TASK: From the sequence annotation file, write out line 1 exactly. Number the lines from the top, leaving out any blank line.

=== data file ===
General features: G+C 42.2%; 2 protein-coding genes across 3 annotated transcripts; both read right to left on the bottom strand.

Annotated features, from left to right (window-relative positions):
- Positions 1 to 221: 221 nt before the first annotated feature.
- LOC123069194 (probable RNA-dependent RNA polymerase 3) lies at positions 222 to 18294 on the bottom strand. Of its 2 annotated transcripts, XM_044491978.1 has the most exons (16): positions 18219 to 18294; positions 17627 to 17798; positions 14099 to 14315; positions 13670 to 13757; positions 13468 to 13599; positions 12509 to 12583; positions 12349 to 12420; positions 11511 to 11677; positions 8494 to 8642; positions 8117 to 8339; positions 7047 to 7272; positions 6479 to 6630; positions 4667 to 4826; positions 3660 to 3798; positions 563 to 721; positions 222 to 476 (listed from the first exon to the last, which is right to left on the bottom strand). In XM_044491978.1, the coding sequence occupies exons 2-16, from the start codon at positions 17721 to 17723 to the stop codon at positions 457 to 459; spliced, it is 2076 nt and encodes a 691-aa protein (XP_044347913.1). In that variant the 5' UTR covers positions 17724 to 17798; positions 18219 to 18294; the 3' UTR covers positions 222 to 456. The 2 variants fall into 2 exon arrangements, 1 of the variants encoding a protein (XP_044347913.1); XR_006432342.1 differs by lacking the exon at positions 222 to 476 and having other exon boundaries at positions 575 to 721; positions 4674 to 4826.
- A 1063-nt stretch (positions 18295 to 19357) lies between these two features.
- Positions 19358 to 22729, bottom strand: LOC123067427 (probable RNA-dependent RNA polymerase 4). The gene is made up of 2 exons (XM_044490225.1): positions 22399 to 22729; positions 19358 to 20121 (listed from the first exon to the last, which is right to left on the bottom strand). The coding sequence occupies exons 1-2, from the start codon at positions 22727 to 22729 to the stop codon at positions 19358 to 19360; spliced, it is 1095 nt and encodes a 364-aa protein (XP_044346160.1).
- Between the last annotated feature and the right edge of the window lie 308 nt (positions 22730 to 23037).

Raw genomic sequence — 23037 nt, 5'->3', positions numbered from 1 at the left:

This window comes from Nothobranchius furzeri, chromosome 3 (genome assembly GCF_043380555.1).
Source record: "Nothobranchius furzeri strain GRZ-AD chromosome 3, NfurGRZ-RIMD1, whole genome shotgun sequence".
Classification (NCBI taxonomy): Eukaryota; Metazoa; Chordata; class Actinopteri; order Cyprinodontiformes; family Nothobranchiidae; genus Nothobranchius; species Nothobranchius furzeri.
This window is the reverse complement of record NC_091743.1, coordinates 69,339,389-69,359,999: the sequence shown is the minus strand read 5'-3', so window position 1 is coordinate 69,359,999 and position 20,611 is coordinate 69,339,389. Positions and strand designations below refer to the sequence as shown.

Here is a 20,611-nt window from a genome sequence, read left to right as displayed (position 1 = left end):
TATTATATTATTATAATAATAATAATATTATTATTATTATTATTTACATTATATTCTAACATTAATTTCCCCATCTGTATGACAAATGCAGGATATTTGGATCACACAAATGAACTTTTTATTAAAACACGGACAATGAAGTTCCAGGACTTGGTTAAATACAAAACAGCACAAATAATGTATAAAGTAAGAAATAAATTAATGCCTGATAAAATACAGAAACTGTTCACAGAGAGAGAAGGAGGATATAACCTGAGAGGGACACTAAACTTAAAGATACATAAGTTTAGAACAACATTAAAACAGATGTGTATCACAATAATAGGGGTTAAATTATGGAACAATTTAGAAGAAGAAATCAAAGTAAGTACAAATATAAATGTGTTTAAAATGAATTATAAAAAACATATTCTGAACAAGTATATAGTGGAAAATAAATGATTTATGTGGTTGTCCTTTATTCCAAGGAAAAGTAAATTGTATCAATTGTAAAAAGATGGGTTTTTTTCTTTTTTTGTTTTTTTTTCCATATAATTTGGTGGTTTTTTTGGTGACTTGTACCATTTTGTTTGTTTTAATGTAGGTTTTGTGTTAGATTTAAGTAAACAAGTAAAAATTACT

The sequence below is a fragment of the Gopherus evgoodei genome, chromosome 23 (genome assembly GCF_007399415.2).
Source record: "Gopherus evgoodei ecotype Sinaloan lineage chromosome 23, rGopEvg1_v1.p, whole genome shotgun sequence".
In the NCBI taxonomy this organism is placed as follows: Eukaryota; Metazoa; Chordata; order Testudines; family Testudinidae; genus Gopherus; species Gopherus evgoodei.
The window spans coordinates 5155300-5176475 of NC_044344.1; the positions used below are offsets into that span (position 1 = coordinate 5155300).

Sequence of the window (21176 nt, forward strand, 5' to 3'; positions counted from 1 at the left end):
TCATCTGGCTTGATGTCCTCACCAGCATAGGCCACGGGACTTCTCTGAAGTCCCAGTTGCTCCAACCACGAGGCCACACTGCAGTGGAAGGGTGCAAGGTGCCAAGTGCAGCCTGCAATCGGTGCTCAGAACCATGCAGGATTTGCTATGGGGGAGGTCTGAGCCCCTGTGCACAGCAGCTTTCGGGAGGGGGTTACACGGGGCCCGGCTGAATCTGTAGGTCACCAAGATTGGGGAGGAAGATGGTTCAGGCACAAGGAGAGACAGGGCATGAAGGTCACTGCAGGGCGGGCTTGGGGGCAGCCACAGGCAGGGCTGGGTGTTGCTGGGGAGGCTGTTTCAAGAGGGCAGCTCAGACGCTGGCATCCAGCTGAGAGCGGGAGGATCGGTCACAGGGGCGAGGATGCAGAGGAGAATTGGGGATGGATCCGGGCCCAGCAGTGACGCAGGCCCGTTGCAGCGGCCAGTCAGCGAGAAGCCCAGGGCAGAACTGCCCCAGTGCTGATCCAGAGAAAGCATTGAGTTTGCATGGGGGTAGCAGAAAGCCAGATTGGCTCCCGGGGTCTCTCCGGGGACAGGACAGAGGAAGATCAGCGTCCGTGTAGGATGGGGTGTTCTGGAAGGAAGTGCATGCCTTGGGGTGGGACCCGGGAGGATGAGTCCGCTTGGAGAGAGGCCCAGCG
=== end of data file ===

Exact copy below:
General features: G+C 42.2%; 2 protein-coding genes across 3 annotated transcripts; both read right to left on the bottom strand.